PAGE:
Pesticide Regulation in the EU and California

Chris Ansell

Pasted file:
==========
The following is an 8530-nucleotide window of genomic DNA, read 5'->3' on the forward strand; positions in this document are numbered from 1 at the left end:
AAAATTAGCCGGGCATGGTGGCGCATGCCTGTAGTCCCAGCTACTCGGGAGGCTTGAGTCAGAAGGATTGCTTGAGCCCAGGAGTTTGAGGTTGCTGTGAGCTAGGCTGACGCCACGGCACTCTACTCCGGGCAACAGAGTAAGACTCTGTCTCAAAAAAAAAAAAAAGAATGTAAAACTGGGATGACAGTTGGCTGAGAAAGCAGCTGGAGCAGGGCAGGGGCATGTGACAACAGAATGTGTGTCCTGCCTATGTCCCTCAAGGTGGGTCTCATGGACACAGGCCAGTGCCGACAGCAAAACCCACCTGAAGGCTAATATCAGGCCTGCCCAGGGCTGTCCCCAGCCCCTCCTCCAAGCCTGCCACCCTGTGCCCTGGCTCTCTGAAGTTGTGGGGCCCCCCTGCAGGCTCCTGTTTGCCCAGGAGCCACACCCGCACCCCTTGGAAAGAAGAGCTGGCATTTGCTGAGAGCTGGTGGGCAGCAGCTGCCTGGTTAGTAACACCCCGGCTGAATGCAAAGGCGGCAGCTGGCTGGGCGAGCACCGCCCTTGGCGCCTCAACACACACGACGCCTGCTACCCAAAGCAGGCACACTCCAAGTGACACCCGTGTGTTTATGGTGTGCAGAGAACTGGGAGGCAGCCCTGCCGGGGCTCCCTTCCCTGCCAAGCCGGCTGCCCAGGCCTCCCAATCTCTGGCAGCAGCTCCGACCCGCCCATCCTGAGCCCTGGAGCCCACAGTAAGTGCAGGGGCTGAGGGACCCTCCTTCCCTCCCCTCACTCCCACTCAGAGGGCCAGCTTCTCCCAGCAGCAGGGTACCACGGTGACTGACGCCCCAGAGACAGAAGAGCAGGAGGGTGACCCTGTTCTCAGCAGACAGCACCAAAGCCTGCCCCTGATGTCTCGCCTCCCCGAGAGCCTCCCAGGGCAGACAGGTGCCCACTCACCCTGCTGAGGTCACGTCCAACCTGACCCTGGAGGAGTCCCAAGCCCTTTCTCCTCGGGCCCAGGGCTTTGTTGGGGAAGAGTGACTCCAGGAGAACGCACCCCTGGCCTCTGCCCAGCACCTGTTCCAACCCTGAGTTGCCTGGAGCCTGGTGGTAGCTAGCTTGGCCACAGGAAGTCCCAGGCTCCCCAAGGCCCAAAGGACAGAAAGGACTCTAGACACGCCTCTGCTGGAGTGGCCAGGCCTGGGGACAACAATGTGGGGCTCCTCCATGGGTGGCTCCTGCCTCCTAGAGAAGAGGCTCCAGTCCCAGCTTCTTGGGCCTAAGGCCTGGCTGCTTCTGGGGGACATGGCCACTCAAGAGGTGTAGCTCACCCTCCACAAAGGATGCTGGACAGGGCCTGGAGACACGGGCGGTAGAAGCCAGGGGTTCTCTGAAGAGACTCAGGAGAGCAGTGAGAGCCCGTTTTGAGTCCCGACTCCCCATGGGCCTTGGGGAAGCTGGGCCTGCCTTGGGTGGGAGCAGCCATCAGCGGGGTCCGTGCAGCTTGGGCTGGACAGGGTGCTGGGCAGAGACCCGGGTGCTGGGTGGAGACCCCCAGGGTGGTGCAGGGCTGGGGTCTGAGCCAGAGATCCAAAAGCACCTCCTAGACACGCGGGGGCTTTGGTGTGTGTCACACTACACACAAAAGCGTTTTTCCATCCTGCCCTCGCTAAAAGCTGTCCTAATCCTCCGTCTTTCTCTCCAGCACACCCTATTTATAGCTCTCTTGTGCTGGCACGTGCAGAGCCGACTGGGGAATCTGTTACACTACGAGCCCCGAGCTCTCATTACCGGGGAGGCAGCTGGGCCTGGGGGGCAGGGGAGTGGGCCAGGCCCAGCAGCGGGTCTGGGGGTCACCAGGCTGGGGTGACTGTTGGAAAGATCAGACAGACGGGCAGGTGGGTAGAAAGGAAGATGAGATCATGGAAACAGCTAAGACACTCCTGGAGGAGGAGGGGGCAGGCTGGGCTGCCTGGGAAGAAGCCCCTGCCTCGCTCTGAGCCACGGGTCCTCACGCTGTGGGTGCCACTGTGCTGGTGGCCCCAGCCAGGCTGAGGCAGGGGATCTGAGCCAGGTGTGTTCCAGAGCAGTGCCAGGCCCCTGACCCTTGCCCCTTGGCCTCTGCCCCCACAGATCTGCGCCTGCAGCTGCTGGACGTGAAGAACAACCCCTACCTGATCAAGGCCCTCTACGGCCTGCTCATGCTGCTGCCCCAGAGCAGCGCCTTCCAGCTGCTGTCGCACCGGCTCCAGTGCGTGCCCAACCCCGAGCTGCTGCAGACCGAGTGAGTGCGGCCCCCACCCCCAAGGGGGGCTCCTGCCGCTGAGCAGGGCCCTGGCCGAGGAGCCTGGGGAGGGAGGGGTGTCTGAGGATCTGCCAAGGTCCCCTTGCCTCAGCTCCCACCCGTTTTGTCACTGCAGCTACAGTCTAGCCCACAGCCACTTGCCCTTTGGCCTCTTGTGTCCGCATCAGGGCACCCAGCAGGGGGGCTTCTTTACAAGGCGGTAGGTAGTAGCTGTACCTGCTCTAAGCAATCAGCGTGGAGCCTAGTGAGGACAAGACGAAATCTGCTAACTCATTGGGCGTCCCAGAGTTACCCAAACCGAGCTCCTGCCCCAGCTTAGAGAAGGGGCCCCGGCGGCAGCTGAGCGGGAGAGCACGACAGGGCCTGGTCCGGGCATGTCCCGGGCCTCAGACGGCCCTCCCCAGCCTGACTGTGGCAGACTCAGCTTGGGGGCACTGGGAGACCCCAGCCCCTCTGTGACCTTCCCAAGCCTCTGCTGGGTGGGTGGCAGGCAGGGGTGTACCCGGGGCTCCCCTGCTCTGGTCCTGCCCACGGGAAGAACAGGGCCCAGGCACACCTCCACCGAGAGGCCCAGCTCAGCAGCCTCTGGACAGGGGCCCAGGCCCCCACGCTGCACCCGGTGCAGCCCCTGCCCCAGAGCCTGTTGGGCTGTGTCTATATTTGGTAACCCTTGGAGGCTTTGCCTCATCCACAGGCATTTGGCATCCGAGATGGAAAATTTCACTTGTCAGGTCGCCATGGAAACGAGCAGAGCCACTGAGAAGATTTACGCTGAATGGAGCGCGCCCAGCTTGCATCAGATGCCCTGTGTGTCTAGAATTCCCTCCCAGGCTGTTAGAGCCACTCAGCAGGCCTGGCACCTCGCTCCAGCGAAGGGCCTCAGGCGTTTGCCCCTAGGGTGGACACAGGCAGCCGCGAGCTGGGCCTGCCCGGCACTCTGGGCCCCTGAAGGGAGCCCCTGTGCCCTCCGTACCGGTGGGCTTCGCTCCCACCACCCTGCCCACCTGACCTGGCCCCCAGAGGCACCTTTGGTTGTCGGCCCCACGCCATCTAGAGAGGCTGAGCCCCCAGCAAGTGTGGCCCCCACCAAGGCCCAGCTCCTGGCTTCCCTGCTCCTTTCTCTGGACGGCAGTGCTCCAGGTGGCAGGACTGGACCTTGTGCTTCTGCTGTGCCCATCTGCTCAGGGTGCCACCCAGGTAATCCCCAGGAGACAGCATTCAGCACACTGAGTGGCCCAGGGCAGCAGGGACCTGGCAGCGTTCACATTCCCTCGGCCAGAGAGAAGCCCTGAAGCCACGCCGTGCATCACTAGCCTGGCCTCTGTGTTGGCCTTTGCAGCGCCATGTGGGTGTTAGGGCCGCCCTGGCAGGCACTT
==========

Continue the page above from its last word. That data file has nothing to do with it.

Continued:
In 1962, Rachel Carson wrote Silent Spring about the hazards of the pesticide DDT and thereby helped to launch the modern environmental movement in the U.S. Since then, the use of pesticides has remained an important and contested environmental issue, though its early prominence has perhaps waned as the public has become conscious of scores of other environmental issues -- endangered species, climate change, air pollution, wilderness, etc. A preliminary analysis of three California newspapers (San Francisco Chronicle, LA Times, and the Sacramento Bee) suggests that coverage of the pesticide issue has slightly declined over the last twenty years. Nevertheless, pesticides remain intriguing because they represent such a multi-faceted regulatory issue. Pesticides are a food safety issue and debates about "residual" levels of pesticides in our food remain an important topic of concern. But pesticide contamination is also air and water-borne and thus closely connected to debates about air and water pollution. Pesticides also represent a serious occupational hazard for agricultural workers. This paper will examine pesticide regulation in the EU and California (and secondarily, in the U.S.) to evaluate whether regulatory cooperation between them is likely or possible.

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